Dave Reid

Drinking Problem? or Driving Culture?

By - Aug 30th, 2009 05:42 pm
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Fifth offense.  Right now that’s when a drunk driving conviction in Wisconsin becomes a felony.  Lower it to the fourth, third, second, or first, because clearly the fifth offense is way too many, but there’s more to the drunk driving problem than how many times someone has to be caught before it becomes a felony.  Further, this problem isn’t because some bartenders play a game of dice with customers, have a round with regulars, or have a drink at the end of the night.  Of course what it is about, is people getting into their cars when they shouldn’t.  So lets start with lowering when a drunk driving offense becomes a felony, but understand the problem is that people make what at the time seems like a rational choice to drive, prior to what clearly is an irrational choice to drive drunk.

Point being that part of the drunk driving discussion that is always left out, is our driving culture.  The State of Wisconsin is in the middle of spending $6 billion on freeway expansion in Southeast Wisconsin, while at the same time mass transit service in Southeast Wisconsin has seen budget cuts, service reductions, and any attempt to improve access or service is fought and often blocked.  Knowing full well that customers will be living the High Life while attending Summerfest , State Fair, and a game Miller Park we still surround them with massive surface parking lots.  The limiting of transportation options and prioritizing others furthers the cultural belief that driving is the only option, and that somehow other transportation methods are a challenge to ones freedom.

Additionally, let’s look at zoning issues and tavern locations as part of the issue.  When bars are situated in large parking lots, away from transit, not in a district or neighborhood nor in a walkable area, the result is people will drive to the bar.  When cities, towns, and suburbs, legislate the number of parking spots a bar must provide per bar stool, the people will drive to the bar.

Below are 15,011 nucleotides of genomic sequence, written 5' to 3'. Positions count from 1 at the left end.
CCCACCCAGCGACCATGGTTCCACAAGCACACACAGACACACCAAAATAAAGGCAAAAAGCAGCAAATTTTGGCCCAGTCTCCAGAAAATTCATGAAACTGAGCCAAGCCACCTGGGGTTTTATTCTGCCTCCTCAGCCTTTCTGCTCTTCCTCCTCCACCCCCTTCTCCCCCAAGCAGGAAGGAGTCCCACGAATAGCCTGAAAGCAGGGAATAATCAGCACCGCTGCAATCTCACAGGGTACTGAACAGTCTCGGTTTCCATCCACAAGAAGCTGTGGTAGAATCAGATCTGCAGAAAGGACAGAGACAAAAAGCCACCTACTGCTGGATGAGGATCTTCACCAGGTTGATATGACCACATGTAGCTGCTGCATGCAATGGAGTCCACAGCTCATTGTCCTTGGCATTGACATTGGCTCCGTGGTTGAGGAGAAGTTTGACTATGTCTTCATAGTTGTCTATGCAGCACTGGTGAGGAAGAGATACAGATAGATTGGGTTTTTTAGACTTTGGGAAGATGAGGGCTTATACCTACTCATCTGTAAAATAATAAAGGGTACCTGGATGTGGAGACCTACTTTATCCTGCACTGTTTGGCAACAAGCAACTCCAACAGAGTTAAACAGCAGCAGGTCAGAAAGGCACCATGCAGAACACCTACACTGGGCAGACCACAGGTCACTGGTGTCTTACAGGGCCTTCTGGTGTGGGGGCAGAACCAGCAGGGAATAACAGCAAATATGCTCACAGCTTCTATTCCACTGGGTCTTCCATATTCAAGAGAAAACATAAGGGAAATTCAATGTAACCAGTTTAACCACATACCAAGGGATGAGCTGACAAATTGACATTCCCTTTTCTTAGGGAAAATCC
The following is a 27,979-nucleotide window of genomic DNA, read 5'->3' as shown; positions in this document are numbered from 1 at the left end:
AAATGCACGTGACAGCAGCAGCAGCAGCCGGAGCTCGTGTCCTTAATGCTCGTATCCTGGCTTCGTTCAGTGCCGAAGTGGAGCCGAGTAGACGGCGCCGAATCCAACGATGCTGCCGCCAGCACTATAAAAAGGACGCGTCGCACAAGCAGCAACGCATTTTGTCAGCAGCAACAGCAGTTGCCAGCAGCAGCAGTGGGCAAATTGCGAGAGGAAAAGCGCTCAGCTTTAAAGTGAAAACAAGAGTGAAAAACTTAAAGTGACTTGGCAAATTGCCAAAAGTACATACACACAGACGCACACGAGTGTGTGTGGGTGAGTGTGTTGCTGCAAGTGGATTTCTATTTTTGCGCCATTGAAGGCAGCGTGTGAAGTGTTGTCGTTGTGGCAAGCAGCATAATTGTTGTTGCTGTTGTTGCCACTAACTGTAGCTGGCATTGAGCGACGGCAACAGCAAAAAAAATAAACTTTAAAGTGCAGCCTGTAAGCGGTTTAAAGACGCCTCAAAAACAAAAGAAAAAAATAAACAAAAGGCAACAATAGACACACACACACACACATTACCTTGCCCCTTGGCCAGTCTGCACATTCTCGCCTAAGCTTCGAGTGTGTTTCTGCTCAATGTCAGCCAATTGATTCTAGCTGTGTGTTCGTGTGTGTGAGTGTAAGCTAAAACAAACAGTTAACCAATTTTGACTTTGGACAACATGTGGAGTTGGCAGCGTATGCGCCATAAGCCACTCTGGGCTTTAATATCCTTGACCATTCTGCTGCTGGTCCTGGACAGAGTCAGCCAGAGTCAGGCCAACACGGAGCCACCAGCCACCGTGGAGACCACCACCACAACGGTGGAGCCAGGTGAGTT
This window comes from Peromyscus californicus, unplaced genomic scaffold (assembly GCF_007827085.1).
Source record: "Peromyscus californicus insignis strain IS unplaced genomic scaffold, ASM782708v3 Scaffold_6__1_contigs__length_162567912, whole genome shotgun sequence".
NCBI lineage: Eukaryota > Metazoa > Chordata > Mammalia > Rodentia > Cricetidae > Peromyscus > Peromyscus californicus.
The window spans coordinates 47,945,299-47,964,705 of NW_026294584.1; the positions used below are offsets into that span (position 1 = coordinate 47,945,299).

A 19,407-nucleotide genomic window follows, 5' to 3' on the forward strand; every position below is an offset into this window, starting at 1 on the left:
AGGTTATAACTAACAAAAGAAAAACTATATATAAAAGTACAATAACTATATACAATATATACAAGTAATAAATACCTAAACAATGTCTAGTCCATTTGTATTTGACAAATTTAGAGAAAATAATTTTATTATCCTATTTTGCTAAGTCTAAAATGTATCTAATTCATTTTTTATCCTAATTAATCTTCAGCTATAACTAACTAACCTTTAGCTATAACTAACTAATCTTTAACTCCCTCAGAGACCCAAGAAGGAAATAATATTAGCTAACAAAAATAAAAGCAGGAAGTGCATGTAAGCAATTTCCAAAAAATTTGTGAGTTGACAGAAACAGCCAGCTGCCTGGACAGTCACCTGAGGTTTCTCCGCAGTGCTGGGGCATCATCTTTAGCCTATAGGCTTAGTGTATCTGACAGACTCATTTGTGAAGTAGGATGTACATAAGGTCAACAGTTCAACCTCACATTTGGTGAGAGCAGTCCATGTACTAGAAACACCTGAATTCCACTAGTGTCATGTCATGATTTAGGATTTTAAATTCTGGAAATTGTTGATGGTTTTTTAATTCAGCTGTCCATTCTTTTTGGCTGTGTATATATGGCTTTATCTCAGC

It is this culture of driving, this anti-transit attitude, this belief in free parking, that driving is somehow freedom that makes it so difficult to get people to leave the car at home.  So, sure toughen drunk driving laws, but leave Wisconsin’s cocktail culture alone and take a closer look at our culture of driving.

Categories: Car Culture

17 thoughts on “Drinking Problem? or Driving Culture?”

  1. Dottie says:

    I’m shocked that a DUI is not a felony until the 5th offense in Wisconsin. I assumed it was always a felony everywhere, but now I’m wondering if the first time is anywhere. Scary stuff. You’re right about the car culture. Parking spots based on how many people a bar can fit? There aren’t that many designated drivers.

  2. Dave Reid says:

    @Dottie To be clear zoning regarding taverns is different from community to community, but yes is some cases (I believe I refer in the older post to the zoning code in Franklin, WI). And yes it seems Wisconsin’s drunk driving laws are a bit behind the times.

    Incidentally I just ran across your blog (thanks streetsblog), good stuff!

  3. Bob says:

    Reminds me of a suburban bar where I used to live. No houses nearby, no transit, nice municipal parking lot. “No parking, Tow Away Zone, 2AM-6AM”

  4. scarshapedstar says:

    “Reminds me of a suburban bar where I used to live. No houses nearby, no transit, nice municipal parking lot. “No parking, Tow Away Zone, 2AM-6AM””

    And the real kicker – no taxis.

  5. Rob says:

    60 Minutes did a feature somewhat recently about charging drunk drivers with harsher penalties. The piece had almost zero discussion about why people are driving so many places (including the bar) in the first place. It’s so engrained in the mainstream thought process that not driving someplace is abnormal that you wind up with the situations we now have.

  6. Dave says:

    It’s not just drunk driving that is overly tolerated, it’s irresponsible, dangerous driving behavior of all kinds. I see motorists pull stunts on the street every single day that put their own lives, the lives of other motorists and especially those of pedestrians and bikers at risk. Passing on the right, gunning it through yellow lights, speeding on residential side streets. It’s so common it’s become the norm in Milwaukee and most other large cities.